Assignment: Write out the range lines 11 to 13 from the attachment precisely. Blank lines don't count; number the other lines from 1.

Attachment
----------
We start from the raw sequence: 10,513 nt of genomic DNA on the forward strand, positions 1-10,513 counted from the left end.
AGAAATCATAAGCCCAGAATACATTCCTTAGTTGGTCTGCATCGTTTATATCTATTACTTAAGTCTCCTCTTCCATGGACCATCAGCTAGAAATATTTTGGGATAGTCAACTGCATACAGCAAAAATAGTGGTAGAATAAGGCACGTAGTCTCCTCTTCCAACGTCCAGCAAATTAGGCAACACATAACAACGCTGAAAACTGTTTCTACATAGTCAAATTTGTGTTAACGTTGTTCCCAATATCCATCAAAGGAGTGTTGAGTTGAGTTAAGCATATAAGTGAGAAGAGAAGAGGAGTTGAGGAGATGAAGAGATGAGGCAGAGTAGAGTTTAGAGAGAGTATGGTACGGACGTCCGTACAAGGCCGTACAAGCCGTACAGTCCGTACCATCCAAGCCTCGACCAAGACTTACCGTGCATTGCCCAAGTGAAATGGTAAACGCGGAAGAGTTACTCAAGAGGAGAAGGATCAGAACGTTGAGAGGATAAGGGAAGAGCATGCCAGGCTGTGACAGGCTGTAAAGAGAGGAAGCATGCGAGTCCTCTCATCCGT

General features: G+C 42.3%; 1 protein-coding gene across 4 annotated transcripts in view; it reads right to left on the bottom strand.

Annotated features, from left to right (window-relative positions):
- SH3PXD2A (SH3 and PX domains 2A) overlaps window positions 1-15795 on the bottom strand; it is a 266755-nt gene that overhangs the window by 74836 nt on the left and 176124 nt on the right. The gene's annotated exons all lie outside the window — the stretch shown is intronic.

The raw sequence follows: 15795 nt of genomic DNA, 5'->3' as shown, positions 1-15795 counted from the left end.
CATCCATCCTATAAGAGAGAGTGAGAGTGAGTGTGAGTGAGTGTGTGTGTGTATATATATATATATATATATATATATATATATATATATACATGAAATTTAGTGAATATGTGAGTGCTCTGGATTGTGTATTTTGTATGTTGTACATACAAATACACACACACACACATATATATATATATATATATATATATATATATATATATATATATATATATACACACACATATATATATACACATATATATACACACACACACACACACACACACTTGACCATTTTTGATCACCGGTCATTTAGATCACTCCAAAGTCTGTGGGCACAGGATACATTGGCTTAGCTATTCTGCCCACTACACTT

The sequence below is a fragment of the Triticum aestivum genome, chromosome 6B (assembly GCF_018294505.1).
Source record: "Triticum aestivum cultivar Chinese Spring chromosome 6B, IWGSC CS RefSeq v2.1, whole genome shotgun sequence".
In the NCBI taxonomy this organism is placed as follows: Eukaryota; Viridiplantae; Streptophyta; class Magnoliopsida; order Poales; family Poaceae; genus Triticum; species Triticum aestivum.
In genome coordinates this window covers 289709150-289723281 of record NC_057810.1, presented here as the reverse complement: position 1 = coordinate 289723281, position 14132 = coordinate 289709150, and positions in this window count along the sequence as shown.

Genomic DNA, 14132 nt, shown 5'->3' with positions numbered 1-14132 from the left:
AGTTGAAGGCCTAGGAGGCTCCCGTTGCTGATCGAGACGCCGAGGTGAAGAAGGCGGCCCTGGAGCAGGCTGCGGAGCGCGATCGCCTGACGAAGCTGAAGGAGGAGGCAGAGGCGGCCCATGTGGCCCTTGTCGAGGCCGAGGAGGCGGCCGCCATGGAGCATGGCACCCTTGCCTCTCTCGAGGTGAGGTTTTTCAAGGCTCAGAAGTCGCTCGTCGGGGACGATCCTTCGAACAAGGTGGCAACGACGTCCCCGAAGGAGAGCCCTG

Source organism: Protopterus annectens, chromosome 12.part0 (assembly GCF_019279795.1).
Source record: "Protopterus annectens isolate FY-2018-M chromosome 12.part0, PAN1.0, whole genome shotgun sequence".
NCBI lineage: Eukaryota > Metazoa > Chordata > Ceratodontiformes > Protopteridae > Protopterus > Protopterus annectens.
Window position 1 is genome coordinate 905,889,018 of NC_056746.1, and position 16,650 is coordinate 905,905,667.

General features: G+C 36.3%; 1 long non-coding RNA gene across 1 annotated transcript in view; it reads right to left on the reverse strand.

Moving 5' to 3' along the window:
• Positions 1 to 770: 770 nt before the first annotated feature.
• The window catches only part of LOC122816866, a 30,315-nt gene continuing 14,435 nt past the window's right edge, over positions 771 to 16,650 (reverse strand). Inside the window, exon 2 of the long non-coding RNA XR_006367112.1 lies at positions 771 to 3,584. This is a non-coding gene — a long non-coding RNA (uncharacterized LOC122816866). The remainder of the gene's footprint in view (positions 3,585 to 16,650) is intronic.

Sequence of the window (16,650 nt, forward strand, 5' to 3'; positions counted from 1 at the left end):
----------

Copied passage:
In genome coordinates this window covers 289709150-289723281 of record NC_057810.1, presented here as the reverse complement: position 1 = coordinate 289723281, position 14132 = coordinate 289709150, and positions in this window count along the sequence as shown.

Genomic DNA, 14132 nt, shown 5'->3' with positions numbered 1-14132 from the left:
AGTTGAAGGCCTAGGAGGCTCCCGTTGCTGATCGAGACGCCGAGGTGAAGAAGGCGGCCCTGGAGCAGGCTGCGGAGCGCGATCGCCTGACGAAGCTGAAGGAGGAGGCAGAGGCGGCCCATGTGGCCCTTGTCGAGGCCGAGGAGGCGGCCGCCATGGAGCATGGCACCCTTGCCTCTCTCGAGGTGAGGTTTTTCAAGGCTCAGAAGTCGCTCGTCGGGGACGATCCTTCGAACAAGGTGGCAACGACGTCCCCGAAGGAGAGCCCTG